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4. Wear lots of clothes

Wearing lots of clothing was one obvious way to keep warm too. And that didn’t mean just dressing for the weather during the daylight hours. In the 1800s, people wanted to make sure that they wore plenty of clothes when they went to bed as well. An essential accessory was a nightcap, and bed socks would have also come in pretty handy.

But people did layer up for the daytime hours too. That meant wearing some very sensible underwear and then building up from there. Woolens would certainly have been de rigueur. And they probably wanted to top off their outfits with heavy overcoats, hats, gloves and scarves. And once they’d struggled into all those clothes, they’d be ready for their days.

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3. Curtains, carpets and four-poster beds

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It’s fair to say that modern interior décor trends have swung towards the minimalist for many of us. That means sanded wooden floors, exposed brickwork and a bare minimum of window coverings. But back in the 1800s, without central heating, people wanted to have heavy curtains, a good thick carpet and even a four-poster bed, if they could afford it.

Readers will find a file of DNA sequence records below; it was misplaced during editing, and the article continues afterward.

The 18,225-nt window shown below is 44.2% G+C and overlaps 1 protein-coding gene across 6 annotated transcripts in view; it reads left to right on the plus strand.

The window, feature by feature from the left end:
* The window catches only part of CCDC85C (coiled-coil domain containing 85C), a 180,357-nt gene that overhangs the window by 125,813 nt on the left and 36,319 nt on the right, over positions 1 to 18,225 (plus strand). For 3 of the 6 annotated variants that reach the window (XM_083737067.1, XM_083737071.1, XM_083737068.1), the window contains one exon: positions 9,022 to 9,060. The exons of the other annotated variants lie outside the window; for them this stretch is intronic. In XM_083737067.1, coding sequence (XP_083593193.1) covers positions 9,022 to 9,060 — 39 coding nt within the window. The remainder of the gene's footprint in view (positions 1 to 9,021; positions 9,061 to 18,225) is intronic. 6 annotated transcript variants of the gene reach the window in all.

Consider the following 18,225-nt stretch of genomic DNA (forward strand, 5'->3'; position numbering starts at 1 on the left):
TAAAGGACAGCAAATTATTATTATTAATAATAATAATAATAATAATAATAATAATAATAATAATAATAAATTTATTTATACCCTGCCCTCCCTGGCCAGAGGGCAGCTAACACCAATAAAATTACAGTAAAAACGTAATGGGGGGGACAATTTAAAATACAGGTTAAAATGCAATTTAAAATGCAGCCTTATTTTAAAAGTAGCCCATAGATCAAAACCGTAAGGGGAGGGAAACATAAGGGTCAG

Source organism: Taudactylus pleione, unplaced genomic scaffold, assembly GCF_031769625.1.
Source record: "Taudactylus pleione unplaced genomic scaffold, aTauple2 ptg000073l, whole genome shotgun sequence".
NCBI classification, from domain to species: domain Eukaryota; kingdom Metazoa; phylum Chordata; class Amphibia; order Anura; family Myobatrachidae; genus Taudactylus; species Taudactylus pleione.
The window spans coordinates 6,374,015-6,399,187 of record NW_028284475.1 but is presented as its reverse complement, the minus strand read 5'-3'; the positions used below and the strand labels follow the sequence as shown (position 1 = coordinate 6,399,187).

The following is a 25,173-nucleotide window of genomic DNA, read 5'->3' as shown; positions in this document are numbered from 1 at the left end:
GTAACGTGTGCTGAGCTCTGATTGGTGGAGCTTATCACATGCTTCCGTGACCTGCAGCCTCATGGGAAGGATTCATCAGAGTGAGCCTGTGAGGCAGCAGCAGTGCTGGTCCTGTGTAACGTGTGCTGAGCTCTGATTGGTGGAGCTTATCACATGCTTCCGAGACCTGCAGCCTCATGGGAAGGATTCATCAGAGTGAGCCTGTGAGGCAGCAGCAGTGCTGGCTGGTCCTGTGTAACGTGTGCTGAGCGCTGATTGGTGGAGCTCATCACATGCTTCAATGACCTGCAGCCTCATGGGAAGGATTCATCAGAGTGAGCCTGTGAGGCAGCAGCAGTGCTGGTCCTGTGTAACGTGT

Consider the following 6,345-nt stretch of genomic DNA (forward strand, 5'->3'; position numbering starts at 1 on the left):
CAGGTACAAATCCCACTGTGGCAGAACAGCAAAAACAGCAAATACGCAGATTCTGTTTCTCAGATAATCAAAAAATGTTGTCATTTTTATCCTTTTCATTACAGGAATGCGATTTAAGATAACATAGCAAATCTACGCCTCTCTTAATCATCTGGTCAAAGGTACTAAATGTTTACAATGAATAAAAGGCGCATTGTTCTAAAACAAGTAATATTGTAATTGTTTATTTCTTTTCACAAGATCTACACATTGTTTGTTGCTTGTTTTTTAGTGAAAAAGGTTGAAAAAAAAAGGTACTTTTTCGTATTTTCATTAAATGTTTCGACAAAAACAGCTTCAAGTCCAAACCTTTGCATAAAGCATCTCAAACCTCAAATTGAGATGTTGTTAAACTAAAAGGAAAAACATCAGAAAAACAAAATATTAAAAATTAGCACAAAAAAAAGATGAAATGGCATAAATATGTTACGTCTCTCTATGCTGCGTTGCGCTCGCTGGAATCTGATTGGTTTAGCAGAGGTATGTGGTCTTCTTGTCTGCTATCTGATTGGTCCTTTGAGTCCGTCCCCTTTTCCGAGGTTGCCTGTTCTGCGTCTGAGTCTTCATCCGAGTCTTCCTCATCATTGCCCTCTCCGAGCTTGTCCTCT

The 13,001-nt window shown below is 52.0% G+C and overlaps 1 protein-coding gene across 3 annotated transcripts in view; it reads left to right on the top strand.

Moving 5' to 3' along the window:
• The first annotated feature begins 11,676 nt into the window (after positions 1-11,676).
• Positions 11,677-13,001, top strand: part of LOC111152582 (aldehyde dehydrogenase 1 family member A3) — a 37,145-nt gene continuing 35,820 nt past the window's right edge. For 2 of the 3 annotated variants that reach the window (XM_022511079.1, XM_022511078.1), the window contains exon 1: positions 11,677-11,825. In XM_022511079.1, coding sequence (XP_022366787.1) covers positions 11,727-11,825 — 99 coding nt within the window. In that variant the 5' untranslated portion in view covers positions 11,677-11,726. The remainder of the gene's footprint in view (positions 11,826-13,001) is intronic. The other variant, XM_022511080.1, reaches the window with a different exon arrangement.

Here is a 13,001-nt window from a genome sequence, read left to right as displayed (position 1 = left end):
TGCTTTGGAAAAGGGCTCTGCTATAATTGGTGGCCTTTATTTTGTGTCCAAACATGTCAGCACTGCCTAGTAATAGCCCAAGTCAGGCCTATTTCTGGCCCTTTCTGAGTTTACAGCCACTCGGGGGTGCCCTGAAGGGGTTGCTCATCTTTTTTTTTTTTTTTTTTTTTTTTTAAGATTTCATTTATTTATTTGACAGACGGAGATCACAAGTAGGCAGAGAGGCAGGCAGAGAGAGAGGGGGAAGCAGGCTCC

All these heavy fabrics acted as insulation. So once folks had their coal fires roaring, they wanted to keep as much of the heat inside the room as possible. And when they went to bed, drawing the curtains of their four-posters was a great way of keeping the warmth in. Minimalism is fine with efficient heating, but potentially useless for someone living in the 1800s.

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2. Go to the pub

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If your house is too cold, one way to solve that problem is to go somewhere that’s warm. And many city dwellers in the 1800s had little space in their cramped living quarters. So why not go to the public house or saloon bar to take advantage of the blazing open fire and the space there?

Of course this wasn’t an entirely free option: the landlord of the pub would expect customers to buy drinks if they were taking advantage of the heat. But that seems like a fair price to pay for keeping warm.

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1. Electric heaters

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Yes, there were electric heaters towards the end of the 19th century. But it’s worth remembering that very few people would have had electricity in their homes. But supposing that they were lucky enough to have had an electricity supply, they could have been the proud owner of one of the earliest electric heaters. And if these heaters looked more like lighting than heating, there was a good reason for that.

In the U.S., the first electric heaters were developed towards the end of the 19th century by General Electric. And one of those behind that company was Thomas Edison, inventor of the light bulb. So these 19th-century heaters were essentially generating heat from large light bulbs. People had to wait until the 20th century for more effective electric heaters.